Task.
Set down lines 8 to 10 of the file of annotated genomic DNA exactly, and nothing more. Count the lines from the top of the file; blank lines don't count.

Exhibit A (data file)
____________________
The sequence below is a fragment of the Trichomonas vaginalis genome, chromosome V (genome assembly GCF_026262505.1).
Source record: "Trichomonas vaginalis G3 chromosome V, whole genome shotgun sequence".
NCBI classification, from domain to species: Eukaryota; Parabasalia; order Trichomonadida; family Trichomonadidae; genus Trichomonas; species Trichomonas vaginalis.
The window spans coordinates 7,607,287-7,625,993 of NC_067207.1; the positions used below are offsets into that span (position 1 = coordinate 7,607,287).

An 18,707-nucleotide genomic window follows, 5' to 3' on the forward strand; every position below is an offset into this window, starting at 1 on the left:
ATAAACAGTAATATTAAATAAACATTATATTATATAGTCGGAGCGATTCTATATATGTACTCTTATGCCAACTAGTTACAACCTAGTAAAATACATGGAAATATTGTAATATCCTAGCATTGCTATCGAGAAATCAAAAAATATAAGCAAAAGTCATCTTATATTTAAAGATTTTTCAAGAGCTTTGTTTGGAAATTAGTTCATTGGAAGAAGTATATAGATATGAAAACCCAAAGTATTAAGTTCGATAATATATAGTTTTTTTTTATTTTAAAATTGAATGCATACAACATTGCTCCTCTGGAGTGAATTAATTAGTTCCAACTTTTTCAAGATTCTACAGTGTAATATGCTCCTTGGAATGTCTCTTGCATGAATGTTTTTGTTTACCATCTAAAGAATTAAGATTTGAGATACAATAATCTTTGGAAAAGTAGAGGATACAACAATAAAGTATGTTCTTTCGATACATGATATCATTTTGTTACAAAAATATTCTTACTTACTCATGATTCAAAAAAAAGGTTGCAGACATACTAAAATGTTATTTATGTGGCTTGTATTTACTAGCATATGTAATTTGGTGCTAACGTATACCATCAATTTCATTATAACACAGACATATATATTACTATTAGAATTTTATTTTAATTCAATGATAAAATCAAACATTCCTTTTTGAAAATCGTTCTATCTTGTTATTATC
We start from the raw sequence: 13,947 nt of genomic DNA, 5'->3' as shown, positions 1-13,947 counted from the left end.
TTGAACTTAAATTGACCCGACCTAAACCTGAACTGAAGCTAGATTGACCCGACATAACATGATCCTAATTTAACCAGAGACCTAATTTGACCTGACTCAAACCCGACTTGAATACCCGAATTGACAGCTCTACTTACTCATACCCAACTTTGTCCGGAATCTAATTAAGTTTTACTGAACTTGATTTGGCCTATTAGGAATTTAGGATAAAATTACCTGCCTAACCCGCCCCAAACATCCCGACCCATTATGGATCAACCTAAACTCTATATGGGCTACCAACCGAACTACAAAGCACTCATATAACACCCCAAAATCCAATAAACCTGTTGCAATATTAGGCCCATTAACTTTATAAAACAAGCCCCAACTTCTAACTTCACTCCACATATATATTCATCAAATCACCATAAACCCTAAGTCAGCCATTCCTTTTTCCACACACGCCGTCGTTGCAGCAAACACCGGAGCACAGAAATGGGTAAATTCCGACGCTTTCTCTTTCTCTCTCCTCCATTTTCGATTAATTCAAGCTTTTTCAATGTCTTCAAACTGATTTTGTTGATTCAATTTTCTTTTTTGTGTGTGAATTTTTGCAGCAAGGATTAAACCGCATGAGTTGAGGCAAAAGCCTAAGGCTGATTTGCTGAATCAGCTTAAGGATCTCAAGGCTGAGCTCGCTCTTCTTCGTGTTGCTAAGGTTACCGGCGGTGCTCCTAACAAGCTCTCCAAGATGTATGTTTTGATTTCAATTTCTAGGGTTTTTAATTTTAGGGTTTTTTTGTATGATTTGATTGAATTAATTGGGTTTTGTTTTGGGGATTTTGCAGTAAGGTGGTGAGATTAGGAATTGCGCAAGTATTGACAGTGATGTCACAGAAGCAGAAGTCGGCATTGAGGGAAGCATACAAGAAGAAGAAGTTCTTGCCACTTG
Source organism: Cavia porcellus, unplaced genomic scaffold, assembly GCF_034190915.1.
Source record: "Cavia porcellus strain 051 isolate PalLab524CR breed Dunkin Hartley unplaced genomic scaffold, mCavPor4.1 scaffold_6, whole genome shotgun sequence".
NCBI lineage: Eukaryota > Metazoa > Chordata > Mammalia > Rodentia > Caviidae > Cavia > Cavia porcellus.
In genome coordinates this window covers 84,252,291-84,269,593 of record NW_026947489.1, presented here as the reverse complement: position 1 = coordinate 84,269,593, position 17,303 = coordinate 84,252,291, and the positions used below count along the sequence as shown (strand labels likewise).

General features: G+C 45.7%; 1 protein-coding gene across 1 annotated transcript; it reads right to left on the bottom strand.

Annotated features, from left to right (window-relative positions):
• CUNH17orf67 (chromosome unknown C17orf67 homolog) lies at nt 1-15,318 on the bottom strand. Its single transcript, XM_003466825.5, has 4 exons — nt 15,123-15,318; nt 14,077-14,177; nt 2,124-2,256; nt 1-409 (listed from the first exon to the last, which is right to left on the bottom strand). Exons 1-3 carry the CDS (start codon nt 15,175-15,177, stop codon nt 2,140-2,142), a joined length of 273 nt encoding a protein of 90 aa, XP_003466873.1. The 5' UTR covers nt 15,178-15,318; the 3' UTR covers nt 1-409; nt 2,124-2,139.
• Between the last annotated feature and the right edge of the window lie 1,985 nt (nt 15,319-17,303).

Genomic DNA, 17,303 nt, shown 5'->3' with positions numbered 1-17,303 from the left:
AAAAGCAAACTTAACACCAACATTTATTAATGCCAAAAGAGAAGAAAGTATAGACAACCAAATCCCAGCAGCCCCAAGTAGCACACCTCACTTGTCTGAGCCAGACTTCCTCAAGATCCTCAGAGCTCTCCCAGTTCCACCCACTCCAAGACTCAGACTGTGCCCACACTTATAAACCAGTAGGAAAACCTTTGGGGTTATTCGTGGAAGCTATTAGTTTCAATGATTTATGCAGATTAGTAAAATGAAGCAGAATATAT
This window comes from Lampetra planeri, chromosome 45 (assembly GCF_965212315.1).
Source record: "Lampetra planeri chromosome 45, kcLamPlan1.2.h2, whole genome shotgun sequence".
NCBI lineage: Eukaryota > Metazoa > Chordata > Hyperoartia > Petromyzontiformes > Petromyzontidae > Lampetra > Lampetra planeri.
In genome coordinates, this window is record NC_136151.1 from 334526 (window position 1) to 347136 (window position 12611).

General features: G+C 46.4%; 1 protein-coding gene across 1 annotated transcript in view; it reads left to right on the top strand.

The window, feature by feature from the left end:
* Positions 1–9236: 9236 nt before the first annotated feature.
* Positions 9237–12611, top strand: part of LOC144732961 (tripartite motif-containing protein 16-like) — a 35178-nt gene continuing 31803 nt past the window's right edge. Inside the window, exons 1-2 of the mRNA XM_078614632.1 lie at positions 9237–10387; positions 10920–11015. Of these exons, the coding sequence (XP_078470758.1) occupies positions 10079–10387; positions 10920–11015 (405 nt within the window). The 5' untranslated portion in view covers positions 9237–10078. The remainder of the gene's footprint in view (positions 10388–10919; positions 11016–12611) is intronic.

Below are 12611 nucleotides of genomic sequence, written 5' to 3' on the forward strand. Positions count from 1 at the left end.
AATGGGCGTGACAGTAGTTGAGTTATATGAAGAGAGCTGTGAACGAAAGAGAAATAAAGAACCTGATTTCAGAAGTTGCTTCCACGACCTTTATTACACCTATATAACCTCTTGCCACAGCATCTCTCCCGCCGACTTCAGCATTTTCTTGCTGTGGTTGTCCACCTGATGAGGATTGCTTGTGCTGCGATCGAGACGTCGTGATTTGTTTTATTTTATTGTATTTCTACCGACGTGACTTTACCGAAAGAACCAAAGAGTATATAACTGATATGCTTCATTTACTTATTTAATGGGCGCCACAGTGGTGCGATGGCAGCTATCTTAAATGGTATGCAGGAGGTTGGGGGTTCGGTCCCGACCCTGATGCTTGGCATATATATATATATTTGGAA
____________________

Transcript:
TTGAACTTAAATTGACCCGACCTAAACCTGAACTGAAGCTAGATTGACCCGACATAACATGATCCTAATTTAACCAGAGACCTAATTTGACCTGACTCAAACCCGACTTGAATACCCGAATTGACAGCTCTACTTACTCATACCCAACTTTGTCCGGAATCTAATTAAGTTTTACTGAACTTGATTTGGCCTATTAGGAATTTAGGATAAAATTACCTGCCTAACCCGCCCCAAACATCCCGACCCATTATGGATCAACCTAAACTCTATATGGGCTACCAACCGAACTACAAAGCACTCATATAACACCCCAAAATCCAATAAACCTGTTGCAATATTAGGCCCATTAACTTTATAAAACAAGCCCCAACTTCTAACTTCACTCCACATATATATTCATCAAATCACCATAAACCCTAAGTCAGCCATTCCTTTTTCCACACACGCCGTCGTTGCAGCAAACACCGGAGCACAGAAATGGGTAAATTCCGACGCTTTCTCTTTCTCTCTCCTCCATTTTCGATTAATTCAAGCTTTTTCAATGTCTTCAAACTGATTTTGTTGATTCAATTTTCTTTTTTGTGTGTGAATTTTTGCAGCAAGGATTAAACCGCATGAGTTGAGGCAAAAGCCTAAGGCTGATTTGCTGAATCAGCTTAAGGATCTCAAGGCTGAGCTCGCTCTTCTTCGTGTTGCTAAGGTTACCGGCGGTGCTCCTAACAAGCTCTCCAAGATGTATGTTTTGATTTCAATTTCTAGGGTTTTTAATTTTAGGGTTTTTTTGTATGATTTGATTGAATTAATTGGGTTTTGTTTTGGGGATTTTGCAGTAAGGTGGTGAGATTAGGAATTGCGCAAGTATTGACAGTGATGTCACAGAAGCAGAAGTCGGCATTGAGGGAAGCATACAAGAAGAAGAAGTTCTTGCCACTTG
Source organism: Cavia porcellus, unplaced genomic scaffold, assembly GCF_034190915.1.
Source record: "Cavia porcellus strain 051 isolate PalLab524CR breed Dunkin Hartley unplaced genomic scaffold, mCavPor4.1 scaffold_6, whole genome shotgun sequence".